With this season I find that I must present some context to the review because I’m going to treat it a little different. And part of that is that I’m not encumbered with the problems that many had above and it doesn’t color my view of the show. I’ve spilled a lot of digital ink on this franchise over the years by covering the old DiC DVDs that came out, the subtitled-only box sets, the early later season DVDs from Geneon, and then working through the original series on Blu-ray from Viz Media that are coming along with the new dub – whose cast reprise their roles here. Through all of this I’ve still never read the manga so I’m not exactly working off of the source material and I’ve never been hugely bonded to the material since my initial exposure was the really cut up dub version from the 90’s. I get the show, I get its importance, but it’s a property that I had a hard time connecting with – to the point where I’ll easily say that I enjoy Wedding Peach more than the original Sailor Moon anime.
With this season of the show that works the Dark Kingdom story, what we get is exactly what I always wanted from it. Whereas the original series was working from a pure merchandising and long term broadcast plan where there was a whole lot of padding to it, this one is a more condensed and from all appearances more accurate adaptation of the source material in a broader sense. While we had a lot of episodes at times that focused on the group as it grew, giving them time to have adventures together before all the Sailor Guardians came together, this one works much as the manga does and as most shows do by introducing our core character in the opening episode and then spending the next few episodes introducing the other Sailor Guardians and expanding on Mamoru/Tuxedo Mask along the way. Sometimes this compressed nature can and often is frustrating because we don’t get time to know them. With this franchise, well, we’ve done that before and I really just wanted the core story. I don’t need a couple dozen monster of the week episodes and the production simply cannot afford it anyway.
And that makes this show hugely appealing. It’s pretty much everything that I wanted in that it tackles the main problem and tells the story as it introduces the characters, dips into their personalities on a surface level, and forces them to confront their enemies. The various men like Jadeite and the others have minimal roles overall and don’t come across as utterly incompetent by not figuring things out for a couple of dozen episodes. Instead, they have a good run of stealing energy and more until Sailor Moon shows up and then begin to suffer defeats that puts them in a bad position. Similarly, the Guardians learn to use their abilities quickly but it was like that before, we just saw a lot more of them dealing with the monster of the week side. While all of this is superficial and we don’t get much of the girls and who they are, Usagi gets the most as you’d expect, it works because this is not a “get to know you” kind of series. This is a thrust into a problem series where they have to figure it out and become friends along the way through the heat of battle. It’s a different kind of bond that’s forged and it works, particularly as the larger truths are revealed in the final episodes and we get a very strong end of the arc.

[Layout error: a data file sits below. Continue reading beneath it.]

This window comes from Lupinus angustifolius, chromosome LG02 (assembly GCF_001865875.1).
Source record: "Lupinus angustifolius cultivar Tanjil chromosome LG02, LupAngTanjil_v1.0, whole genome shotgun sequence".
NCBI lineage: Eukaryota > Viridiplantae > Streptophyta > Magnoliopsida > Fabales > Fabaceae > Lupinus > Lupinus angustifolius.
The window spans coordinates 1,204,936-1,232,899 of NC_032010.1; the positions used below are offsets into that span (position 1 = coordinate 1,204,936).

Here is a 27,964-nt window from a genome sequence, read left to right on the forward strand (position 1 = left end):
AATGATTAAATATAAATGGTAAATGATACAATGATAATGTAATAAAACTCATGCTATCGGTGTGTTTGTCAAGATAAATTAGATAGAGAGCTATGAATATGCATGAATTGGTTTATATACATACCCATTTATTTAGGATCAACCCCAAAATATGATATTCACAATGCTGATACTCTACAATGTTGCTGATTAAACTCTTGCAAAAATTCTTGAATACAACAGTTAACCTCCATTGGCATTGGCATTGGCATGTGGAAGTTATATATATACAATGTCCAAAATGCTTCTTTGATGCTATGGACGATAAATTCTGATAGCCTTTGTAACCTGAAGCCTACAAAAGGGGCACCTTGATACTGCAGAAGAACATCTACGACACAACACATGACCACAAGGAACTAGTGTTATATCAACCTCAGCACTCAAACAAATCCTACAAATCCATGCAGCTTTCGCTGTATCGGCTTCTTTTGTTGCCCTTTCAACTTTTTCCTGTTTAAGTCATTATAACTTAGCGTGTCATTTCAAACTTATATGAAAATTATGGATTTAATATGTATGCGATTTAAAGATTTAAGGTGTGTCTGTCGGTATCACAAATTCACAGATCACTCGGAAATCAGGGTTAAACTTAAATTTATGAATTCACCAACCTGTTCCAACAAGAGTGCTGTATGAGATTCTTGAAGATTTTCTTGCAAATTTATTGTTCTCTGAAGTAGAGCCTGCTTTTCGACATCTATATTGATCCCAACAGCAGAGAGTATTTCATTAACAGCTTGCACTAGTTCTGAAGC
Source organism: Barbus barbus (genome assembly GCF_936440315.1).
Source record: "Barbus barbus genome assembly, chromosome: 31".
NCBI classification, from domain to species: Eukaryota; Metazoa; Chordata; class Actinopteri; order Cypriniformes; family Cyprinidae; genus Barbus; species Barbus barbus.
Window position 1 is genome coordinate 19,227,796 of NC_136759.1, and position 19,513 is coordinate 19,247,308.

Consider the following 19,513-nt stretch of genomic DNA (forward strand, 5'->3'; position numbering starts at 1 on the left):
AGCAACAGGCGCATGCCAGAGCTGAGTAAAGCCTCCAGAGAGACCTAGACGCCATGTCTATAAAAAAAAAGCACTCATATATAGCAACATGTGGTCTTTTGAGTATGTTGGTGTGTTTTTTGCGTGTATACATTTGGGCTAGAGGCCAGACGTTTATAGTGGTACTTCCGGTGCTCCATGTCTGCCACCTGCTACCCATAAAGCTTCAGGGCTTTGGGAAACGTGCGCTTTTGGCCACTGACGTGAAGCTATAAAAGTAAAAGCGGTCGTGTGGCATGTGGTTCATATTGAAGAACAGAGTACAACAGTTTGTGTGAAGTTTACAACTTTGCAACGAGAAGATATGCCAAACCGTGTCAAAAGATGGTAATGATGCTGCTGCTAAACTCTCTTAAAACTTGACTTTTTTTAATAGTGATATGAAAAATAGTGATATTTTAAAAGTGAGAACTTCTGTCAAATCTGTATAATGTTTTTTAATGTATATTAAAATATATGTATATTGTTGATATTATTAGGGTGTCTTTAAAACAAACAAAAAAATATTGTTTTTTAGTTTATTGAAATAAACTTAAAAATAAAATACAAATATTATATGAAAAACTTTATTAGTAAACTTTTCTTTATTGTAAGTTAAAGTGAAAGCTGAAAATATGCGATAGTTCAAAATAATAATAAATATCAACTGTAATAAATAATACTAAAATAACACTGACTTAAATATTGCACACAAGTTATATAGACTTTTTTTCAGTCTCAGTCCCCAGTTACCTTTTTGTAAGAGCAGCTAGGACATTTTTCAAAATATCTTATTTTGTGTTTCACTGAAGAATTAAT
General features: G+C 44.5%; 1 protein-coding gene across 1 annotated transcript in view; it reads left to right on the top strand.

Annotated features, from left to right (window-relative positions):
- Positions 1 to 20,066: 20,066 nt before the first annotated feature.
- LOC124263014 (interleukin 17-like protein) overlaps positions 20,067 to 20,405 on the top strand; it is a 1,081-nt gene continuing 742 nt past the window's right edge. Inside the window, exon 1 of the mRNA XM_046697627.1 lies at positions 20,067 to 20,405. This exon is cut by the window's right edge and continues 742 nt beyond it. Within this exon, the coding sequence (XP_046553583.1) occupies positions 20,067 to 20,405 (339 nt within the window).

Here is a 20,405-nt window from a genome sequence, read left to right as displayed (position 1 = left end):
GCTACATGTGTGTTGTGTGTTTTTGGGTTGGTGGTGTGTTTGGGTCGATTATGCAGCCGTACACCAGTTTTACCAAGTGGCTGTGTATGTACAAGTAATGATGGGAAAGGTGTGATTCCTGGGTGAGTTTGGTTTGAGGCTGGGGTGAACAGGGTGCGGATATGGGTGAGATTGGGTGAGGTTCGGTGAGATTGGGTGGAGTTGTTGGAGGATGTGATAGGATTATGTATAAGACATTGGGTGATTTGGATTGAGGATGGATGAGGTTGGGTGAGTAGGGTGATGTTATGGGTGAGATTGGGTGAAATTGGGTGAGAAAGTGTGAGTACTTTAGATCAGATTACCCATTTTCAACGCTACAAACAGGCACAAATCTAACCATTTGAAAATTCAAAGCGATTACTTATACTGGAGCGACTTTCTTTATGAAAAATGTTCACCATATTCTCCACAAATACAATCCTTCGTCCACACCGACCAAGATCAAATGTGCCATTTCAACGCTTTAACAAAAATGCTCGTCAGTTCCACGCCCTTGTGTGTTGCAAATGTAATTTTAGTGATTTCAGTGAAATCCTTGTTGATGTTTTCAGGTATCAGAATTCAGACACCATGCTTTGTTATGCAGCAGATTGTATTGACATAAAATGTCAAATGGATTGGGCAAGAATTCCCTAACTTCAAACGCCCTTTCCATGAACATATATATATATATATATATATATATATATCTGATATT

The series is by no means perfect and I don’t want to give that impression, but a lot of what bothers people about it are things connected to issues I have no real issue with. The only area that truly bothered me here are the transformation sequences. Not surprisingly, Toei Animation works the CG angle here in a big way and while there are pieces of it that I like there’s far too much of it that just feels too plastic-y for me. Beyond that, well, I actually really like the character design adaptations. Bringing material from this time period to life is dicey as some seem far more able to transition into modern animation styles than others, but this one takes on some nice changes in how angular, lanky, and tall they all look. They’re not the rounded characters we had in the 90’s but they’re also not the kinds of designs we often see employed today. So something different ends up becoming very appealing to me, particularly with as much as I watch.
Sailor Moon Crystal is the Sailor Moon we’ve seen before but without all the bullshit. And oh does that make a huge difference for me in just how much more I’m able to enjoy it. The series focuses like a laser on the story it wants to tell and while it’s a bit by rote and predictable, well, that’s because it’s working a template that it largely helped to establish when it first came out, or at least firmed up significantly. The series is not one that was life changing for me but it’s one I can really appreciate in a big way for what it’s done and the countless lives it impacted. Revisiting the original series these last couple of years on Blu-ray and then taking in this incarnation has me really excited for what else the Crystal franchise may have in story. This is how I’ve longed to see the series and it delivers in spades.
Japanese DTS-HD MA 2.0 Language, English DTS-HD MA 2.0 Language, English Subtitles, Behind the Scenes, Art Galleries, Clean Opening, Clean Closing
Content Grade: A-
Audio Grade: A-
Video Grade: A-
Packaging Grade: B+
Menu Grade: B
Extras Grade: B
Released By: Viz Media
Release Date: August 16th, 2016
Running Time: 320 Minutes
Video Encoding: 1080p AVC
Aspect Ratio: 1.78:1 Widescreen
Sony KDL70R550A 70″ LED 1080P HDTV, Sony PlayStation3 Blu-ray player via HDMI set to 1080p, Onkyo TX-SR605 Receiver and Panasonic SB-TP20S Multi-Channel Speaker System With 100-Watt Subwoofer.